'Inept' government slammed as Covid PPE losses of £8.7bn revealed

1 February 2022, 15:32 | Updated: 2 February 2022, 07:59

New documents from the DHSC show huge sums of money was wasted
New documents from the DHSC show huge sums of money was wasted. Picture: Alamy

By Patrick Grafton-Green

The Government has incurred losses of £8.7 billion on personal protective equipment (PPE) during the pandemic, according to annual accounts.

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New documents from the Department for Health and Social Care (DHSC) show huge sums of money was wasted on useless equipment.

PPE worth £673 million was found to be totally unusable, and £750m was spent on items that were not used before their expiry date.

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Nearly £2.6bn was spent on "items not suitable for use in the NHS", but which the department thinks can be sold or given to charities.

The DHSC also said the value of its remaining stock has been slashed by £4.7bn as the price of PPE dropped.

Countries clamoured to get hold of items such as face masks and gloves at the start of the pandemic so prices rose sharply.

Equipment scheduled to be delivered after the end of the financial year is expected to lose £1.2bn in value, the 2020/21 accounts further reveal.

The Government was also charged £111.5m for not moving containers full of PPE from a port to their storage facility on time.

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Shadow chief secretary to the Treasury Pat McFadden said: "These levels of waste destroy any claim the Conservatives have to be careful stewards of the public finances.

"Along with the Government's laissez faire attitude to fraud, this will be particularly galling to hard-working households wondering how they will pay the higher taxes the Chancellor is imposing this April."

Liberal Democrat health spokeswoman Daisy Cooper called the Government "inept", adding: "They cannot be trusted with our money and are totally out of touch."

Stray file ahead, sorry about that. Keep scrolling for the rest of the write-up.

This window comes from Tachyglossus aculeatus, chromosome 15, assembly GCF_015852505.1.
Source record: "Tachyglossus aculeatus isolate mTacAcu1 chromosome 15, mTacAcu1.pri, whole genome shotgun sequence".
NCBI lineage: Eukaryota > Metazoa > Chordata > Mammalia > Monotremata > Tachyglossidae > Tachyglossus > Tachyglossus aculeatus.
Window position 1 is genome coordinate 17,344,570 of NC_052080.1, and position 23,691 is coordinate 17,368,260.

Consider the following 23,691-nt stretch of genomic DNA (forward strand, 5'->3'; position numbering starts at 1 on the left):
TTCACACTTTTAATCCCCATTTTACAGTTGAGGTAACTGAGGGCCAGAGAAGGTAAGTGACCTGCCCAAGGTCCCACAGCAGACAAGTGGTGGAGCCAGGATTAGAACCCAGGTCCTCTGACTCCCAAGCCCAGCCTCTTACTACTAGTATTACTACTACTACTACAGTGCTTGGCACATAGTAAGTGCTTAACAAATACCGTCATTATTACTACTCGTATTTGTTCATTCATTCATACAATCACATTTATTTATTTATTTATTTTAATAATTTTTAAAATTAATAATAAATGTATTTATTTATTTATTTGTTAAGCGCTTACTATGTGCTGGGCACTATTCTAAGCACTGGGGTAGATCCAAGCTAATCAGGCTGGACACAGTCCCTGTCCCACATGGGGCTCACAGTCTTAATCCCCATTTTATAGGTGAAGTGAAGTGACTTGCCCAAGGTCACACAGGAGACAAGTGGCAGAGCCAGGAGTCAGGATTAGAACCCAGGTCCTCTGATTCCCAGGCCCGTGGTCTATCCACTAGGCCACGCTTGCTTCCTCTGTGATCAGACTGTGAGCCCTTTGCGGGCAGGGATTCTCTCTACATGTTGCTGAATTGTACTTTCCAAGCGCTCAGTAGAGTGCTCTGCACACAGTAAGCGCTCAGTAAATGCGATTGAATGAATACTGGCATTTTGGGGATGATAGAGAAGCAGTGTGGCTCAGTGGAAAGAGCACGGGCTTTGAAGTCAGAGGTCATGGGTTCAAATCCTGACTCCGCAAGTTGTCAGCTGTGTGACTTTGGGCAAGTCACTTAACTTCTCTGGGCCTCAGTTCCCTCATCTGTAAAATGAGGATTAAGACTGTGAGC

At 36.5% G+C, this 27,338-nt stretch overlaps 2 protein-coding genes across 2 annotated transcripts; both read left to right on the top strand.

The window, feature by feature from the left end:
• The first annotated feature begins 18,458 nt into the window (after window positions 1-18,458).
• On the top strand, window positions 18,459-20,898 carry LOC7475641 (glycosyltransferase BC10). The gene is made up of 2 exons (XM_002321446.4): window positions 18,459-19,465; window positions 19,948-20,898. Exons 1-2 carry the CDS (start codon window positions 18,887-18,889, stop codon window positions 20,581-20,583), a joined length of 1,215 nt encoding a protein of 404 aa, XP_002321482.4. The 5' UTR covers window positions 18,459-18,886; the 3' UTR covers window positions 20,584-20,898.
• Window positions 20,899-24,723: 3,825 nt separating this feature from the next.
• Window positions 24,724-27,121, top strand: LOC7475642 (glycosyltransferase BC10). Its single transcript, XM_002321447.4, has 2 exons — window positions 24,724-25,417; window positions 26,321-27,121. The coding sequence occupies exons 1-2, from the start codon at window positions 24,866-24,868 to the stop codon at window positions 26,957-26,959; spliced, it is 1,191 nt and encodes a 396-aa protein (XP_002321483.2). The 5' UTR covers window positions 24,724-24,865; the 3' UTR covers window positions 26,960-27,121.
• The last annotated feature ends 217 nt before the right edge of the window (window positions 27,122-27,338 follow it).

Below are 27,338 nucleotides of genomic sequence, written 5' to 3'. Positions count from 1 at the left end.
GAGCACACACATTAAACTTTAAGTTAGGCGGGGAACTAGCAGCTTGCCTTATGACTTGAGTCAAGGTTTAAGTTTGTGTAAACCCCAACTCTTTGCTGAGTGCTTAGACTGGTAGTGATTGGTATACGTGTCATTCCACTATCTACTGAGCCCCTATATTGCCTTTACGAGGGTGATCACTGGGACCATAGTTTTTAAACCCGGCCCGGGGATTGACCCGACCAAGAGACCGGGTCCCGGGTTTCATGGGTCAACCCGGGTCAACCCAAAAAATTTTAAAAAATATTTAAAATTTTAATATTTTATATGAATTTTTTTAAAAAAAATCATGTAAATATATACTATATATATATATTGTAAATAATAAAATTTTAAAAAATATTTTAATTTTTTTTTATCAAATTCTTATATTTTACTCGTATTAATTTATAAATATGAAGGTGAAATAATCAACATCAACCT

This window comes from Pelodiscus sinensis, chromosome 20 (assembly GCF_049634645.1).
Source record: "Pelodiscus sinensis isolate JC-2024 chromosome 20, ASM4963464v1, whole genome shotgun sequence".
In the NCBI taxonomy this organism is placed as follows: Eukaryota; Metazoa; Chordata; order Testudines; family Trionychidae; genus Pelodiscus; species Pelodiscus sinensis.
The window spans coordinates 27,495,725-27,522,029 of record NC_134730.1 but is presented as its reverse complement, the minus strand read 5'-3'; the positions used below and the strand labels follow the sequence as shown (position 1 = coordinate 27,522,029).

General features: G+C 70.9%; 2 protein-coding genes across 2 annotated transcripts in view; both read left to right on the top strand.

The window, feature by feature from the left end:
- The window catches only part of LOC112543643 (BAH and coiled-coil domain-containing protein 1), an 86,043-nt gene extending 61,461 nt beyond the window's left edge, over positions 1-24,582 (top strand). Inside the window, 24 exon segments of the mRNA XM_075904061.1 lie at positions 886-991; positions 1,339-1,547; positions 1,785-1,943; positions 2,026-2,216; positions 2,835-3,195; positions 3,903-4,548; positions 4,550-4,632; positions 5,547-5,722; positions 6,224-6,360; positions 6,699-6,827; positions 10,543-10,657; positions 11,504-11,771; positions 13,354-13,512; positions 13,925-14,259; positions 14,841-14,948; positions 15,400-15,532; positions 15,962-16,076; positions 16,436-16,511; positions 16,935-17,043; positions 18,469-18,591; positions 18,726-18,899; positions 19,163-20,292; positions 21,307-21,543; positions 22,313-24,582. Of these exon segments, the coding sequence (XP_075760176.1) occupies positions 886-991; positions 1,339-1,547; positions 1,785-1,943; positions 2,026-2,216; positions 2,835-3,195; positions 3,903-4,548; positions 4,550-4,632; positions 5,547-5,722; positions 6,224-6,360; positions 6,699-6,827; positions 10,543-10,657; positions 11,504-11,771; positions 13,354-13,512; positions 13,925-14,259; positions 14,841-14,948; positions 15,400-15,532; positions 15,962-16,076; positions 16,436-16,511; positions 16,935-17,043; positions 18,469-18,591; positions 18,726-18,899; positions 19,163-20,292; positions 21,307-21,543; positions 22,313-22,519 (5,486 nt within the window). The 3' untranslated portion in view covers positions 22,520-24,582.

The accounts also show a loss relating to fruit and vegetables after the School Fruit and Vegetable Scheme (SFVS) was temporarily suspended when schools were closed.

The DHSC had already contracted to pay for produce to be delivered to schools, leading to a loss of £1.25m, which comprised distribution costs of £657,000 and produce costs of £590,000.

It said it donated £247,000 of the fruit and veg to food charities.

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Further losses include £1.1m amounting to the value of 70% of an undelivered order for ventilators "which did not fully meet functionality requirements at the time".

The accounts said: "Consequently, the remainder of the order was cancelled. As the supplier had technically met the contract's specification and had already incurred costs, 30% of the contract value was unable to be recovered."

During the year, the DHSC wrote off laboratory equipment valued at £663,000 following the closure of two regional testing sites and "there being no alternative options for repurposing or storing these assets".

Additionally, a stockpile of intensive care unit items was created to prevent shortages.

The report said: "A small number of items, valued at £313,000, reached their expiry date and had to be written off."

With regards to NHS Test and Trace, the DHSC "impaired... consumables totalling £195m in respect of items for which we have not currently identified a suitable use",

Two flights which were expected to transport PPE from China had to be cancelled due to lack of stock availability at the time, with the £649,000 deposit for the two flights taken as a cancellation charge "as per the terms of the contract".

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The report also pointed to "changing requirements" which meant the DHSC incurred a cancellation fee of £339,000 following the cancellation of two contracts for quarantine hotels.

The Government's auditor said in the report the DHSC was put under "extraordinary pressure" by the pandemic and had to operate outside normal processes and procedures.

But he said it "was not able to manage adequately some of the elevated risks, resulting in significant losses for the taxpayer".

He added: "The chief secretary to the Treasury wrote to the department on 21 December 2021 confirming HM Treasury's view that £1.3 billion of the department's spending did not have proper HM Treasury consent and was irregular.

"He stated that 'in the vast majority of cases' this was because either the department or NHS England had spent funds without approval or in express breach of the conditions that had been set."

It comes as a World Health Organisation (WHO) study on PPE waste pointed to "unnecessary" use in the UK.

It said: "In the first six months of the Covid-19 pandemic in the UK use of PPE in England alone added an additional 1% carbon burden, compared with pre-Covid-19.

"Between February and August 2020, three billion items of PPE were used, resulting in 591 tonnes of waste per day. The greatest contribution came from gloves. Much of this PPE use was unnecessary."